02. July 2010 · Comments Off on Wagner, Secretly (?) Tweeted · Categories: Opera, Read Online

No, I’m not saying that Herr Wagner tweeted. I’m saying someone tweeted all of Die Walküre at San Francisco Opera. I can’t say I’m thrilled. I’m very distracted by the screen of a phone. Believe me, they are obvious to many of us. I also doubt very much someone listens as carefully if he or she is trying to use their electronic device to tweet, 140 characters at a time. Not to mention we are asked to turn the darn things off. But some people can’t seem to stay away from their smart phones, even for 4 1/2 hours.

Yes, I was the annoying guy sitting amid a sea of evening wear in a T-shirt and sneakers, holding an iPhone as low as I could and trying to not to get kicked out by the ushers for violating the house “no electronic devices” policy.

You might think that Twitter and opera (not the browser) don’t work together. On the one hand, you’ve got epically long, rich visual and auditory feasts for the senses that require significant education to appreciate. On the other, you’ve got a text-only medium that restricts you to 140 characters, is free to use, and currently reaches more than 30 million people, who use it to broadcast such prosaic items as what they’re wearing, whether its raining or if Ronaldhino has just scored a goal.

Yes, I was the annoying guy sitting amid a sea of evening wear in a T-shirt and sneakers, holding an iPhone as low as I could and trying to not to get kicked out by the ushers for violating the house “no electronic devices” policy.

You might think that Twitter and opera (not the browser) don’t work together. On the one hand, you’ve got epically long, rich visual and auditory feasts for the senses that require significant education to appreciate. On the other, you’ve got a text-only medium that restricts you to 140 characters, is free to use, and currently reaches more than 30 million people, who use it to broadcast such prosaic items as what they’re wearing, whether its raining or if Ronaldhino has just scored a goal.

RTWT

I think what irks me the most, though, is that the darn guy got free tickets to the opera. I love San Francisco Opera. Love love love it. I blog about it. A lot. I sing their praises. I’m never offered anything. I am, I suspect, not even on their radar. How sad does that make me? Very very sad.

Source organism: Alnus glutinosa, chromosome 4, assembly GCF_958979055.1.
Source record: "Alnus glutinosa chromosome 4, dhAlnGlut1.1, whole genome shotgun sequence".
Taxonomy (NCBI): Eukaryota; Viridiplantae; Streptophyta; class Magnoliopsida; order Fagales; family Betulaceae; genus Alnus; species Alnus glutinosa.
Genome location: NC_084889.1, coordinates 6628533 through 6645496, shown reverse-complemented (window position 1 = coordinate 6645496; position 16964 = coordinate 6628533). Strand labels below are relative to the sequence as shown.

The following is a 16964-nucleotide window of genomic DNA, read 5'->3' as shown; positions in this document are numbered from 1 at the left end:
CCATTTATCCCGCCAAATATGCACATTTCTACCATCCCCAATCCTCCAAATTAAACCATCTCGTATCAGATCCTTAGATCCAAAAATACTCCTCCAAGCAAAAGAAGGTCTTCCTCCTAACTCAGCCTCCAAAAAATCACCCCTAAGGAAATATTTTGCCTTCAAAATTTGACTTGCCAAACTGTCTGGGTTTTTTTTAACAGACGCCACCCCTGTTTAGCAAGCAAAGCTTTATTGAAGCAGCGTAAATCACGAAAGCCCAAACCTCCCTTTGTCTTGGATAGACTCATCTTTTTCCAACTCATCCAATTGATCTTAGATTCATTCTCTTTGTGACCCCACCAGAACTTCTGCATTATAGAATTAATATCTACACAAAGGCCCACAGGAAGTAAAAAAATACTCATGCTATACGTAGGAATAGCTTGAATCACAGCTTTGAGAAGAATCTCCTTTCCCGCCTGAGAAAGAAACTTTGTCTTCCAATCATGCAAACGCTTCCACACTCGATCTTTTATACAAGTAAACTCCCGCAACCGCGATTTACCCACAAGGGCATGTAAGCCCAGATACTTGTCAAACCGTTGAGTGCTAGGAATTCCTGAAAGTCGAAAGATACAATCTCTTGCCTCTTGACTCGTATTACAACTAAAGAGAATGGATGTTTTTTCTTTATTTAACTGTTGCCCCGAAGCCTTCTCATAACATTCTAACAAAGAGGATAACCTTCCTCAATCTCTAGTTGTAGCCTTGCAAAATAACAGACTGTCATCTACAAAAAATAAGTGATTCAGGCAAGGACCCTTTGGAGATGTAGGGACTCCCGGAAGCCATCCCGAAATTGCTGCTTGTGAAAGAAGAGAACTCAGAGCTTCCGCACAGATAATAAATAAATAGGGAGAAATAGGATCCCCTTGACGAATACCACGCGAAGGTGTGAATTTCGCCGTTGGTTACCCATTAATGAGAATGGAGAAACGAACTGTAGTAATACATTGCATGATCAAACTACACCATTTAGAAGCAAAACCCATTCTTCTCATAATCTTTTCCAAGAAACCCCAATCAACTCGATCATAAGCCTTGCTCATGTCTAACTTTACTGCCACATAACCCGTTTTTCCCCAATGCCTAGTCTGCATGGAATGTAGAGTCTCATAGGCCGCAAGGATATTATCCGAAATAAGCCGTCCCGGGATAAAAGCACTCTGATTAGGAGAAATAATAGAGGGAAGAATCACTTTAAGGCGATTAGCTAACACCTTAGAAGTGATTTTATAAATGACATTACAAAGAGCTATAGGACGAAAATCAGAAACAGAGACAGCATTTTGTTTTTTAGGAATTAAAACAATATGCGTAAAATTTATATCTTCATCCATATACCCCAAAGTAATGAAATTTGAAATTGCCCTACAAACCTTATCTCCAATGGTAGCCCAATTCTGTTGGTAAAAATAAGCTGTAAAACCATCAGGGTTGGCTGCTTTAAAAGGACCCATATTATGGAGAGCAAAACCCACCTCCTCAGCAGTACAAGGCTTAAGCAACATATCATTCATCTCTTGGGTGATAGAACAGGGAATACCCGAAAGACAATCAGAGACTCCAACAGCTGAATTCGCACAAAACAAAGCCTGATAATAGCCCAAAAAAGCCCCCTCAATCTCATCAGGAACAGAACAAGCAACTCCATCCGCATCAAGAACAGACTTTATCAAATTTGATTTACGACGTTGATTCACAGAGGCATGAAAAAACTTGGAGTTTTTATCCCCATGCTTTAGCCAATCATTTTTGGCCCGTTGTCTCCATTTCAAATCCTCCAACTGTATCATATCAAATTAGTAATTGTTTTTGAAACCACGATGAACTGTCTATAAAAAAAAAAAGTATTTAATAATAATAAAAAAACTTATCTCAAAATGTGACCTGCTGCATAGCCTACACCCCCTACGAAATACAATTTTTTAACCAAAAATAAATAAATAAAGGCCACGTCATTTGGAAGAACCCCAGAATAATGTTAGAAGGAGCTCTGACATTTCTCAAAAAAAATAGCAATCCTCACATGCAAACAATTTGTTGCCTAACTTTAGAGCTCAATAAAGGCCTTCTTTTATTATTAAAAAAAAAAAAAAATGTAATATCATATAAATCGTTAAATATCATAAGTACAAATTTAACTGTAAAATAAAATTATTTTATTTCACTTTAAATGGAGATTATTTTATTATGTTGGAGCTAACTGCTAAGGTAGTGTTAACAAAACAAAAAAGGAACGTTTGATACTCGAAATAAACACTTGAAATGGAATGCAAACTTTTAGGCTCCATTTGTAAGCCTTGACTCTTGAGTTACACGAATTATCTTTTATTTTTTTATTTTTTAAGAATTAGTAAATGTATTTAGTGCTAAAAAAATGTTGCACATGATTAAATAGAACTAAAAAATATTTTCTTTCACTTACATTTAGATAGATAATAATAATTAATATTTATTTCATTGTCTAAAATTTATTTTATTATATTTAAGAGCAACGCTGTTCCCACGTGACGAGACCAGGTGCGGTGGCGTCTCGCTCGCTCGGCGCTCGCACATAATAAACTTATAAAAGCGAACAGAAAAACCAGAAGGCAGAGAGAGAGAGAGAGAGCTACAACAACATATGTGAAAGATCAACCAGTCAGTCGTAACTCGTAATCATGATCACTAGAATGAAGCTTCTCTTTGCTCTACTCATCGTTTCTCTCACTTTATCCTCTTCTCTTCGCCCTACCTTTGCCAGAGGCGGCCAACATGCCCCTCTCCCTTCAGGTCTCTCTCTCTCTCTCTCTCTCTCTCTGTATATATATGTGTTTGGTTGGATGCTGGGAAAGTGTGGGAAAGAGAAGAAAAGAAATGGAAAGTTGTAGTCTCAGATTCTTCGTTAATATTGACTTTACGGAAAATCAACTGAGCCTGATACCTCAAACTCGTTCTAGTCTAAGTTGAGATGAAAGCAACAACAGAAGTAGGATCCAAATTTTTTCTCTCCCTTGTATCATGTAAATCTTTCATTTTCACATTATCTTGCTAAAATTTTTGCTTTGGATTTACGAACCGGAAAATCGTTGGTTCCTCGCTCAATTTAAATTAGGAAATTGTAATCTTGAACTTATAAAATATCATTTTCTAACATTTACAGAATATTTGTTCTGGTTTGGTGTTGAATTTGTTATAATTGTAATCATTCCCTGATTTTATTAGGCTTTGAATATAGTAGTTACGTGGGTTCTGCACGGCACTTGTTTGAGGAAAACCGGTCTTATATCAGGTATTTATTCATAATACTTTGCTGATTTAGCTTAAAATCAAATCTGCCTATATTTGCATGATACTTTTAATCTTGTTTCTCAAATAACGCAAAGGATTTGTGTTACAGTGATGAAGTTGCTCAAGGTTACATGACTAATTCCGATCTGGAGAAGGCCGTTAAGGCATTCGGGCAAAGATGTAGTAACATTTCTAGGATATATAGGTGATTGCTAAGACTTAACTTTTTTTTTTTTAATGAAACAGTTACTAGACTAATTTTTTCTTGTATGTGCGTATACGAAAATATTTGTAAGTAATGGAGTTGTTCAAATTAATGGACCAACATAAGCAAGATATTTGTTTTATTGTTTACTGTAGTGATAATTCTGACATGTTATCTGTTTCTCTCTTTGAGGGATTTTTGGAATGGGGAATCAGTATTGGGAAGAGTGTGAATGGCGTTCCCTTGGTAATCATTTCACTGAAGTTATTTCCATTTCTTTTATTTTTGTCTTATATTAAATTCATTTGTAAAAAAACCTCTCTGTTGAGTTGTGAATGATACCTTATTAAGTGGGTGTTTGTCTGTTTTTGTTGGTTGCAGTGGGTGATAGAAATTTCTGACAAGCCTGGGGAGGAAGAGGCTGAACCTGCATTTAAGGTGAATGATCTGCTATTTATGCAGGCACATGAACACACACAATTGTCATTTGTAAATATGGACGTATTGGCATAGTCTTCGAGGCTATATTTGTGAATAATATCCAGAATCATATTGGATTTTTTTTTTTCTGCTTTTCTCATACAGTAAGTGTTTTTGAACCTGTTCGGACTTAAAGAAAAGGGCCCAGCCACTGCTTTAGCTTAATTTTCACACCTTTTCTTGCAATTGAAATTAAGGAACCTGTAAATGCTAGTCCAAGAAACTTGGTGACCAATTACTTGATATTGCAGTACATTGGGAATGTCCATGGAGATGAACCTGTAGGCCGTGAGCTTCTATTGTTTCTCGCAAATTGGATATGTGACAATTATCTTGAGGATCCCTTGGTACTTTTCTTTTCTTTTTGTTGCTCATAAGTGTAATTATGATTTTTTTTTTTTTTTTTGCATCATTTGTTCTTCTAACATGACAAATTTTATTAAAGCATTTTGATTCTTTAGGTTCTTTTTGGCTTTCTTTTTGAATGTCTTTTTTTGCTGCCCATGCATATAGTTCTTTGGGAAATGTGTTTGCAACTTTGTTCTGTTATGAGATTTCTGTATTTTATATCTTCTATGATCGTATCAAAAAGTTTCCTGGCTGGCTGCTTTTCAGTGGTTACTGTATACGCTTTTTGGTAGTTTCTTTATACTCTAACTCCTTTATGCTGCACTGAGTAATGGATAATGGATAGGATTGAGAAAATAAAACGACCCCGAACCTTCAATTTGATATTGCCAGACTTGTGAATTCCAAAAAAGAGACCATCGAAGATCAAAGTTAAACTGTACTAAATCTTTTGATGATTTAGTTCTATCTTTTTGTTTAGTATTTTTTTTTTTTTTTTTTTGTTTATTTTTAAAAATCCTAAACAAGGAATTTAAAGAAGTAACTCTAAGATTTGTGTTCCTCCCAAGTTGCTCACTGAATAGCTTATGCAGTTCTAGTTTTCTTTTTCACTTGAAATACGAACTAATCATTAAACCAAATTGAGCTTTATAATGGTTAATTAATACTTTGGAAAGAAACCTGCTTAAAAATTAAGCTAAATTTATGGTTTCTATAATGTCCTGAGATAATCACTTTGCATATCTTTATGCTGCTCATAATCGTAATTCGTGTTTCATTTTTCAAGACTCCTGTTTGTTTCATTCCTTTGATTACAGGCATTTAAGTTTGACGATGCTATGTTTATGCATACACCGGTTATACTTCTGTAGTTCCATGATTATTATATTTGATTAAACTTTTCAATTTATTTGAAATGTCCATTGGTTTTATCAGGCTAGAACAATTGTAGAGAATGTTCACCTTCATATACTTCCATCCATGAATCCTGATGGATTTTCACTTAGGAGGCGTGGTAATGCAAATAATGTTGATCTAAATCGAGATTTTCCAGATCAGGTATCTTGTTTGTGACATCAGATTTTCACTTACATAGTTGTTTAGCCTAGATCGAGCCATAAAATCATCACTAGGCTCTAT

And if I did get tickets? I’d not live tweet while I was there … well, unless the requested that I do so and put me in a spot that wouldn’t cause any issues. Say … backstage or in the pit or maybe in my own private box. That would work.

02. July 2010 · Comments Off on FBQD · Categories: FBQD

Hit a few successful notes on the oboe this evening. Double reeds are not as easy.

02. July 2010 · Comments Off on Oh Those Silly Cows! · Categories: News, Theatre

I guess cows are fickle. Or maybe they are multi-faceted and not only love opera singers and classical music, but are also into theatre.

They tasked their local Changeling Theatre Company to entertain the animals with quirky renditions of works by the 16th century playwright.

In fact parts of the humorous “The Merry Wives of Windsor play,” about a man’s seduction of two women, led to a significant increase in milk yields.

“We selected scenes from the play we felt to be lyrical and relaxing,” said the artistic director, Rob Forknall. “It started off as a rather a bizarre experiment after I was talking to a farmer about whether Shakespeare would have the same effect on cows as classical music.”

To their surprise, their theory indeed rang true and it was a win-win for all involved.

“Since then we’ve done several rehearsals with the cows,” said Forknall. “It saves us having to book rehearsal space and the farmer’s very pleased to get more milk.”

RTWT

Of course this is good in so many ways. Not only can classical musicians get gigs with the cows, but we could do something like, say, Shakespeare’s A Midsummer Night’s Dream with the Mendelssohn incidental music. Or perhaps The Tempest with Sibelius or Sullivan.

Ahhhh … sweet music!

02. July 2010 · Comments Off on TQOD · Categories: TQOD

Picked up my oboe for the first time since March 1. My face is gonna hurt tomorrow. Oops. Sounds surprisingly okay.

02. July 2010 · Comments Off on Mahler Can Do That! · Categories: Other People's Words

I know Dan can relate to this (“TH is Thomas Hampson):

Q: Is it true that you first discovered Mahler’s music on a car stereo?

TH: Yes. I was young – probably 19 or 20 – I discovered Mahler while listening to a cassette recording of his First Symphony that I had checked out from the local public library in Spokane, WA. It was Seiji Ozawa conducting. I was on the road between Spokane and Idaho, where I was shuttling back and forth to teach at a community college. I listened to all sorts of things in the car, and was driving my little Toyota Celica down the freeway. As the symphony pulled me in I was slowing down more and more to pay attention. I wasn’t inebriated, of course, and there was no bad weather to slow me down, but there I was driving 30 miles an hour on a freeway. At that point I pulled over at a rest stop to avoid causing an accident, and wound up being an hour late. From that point on I started talking to other musicians non-stop about Mahler. I started to listen to his symphonies, and quit listening in the car!

RTWT

02. July 2010 · Comments Off on Hmmm. Okay then. · Categories: Read Online

Sting is front and center at the Hollywood Bowl, belting out the familiar melody of “Roxanne,” The Police’s 1978 ode to a prostitute. All of a sudden, a cello solo fills the air. Within a few elegant notes, the image of a common street hooker is upgraded to that of a high-priced call girl.

So a hooker is upgraded by a cello? Who knew?

I read it here.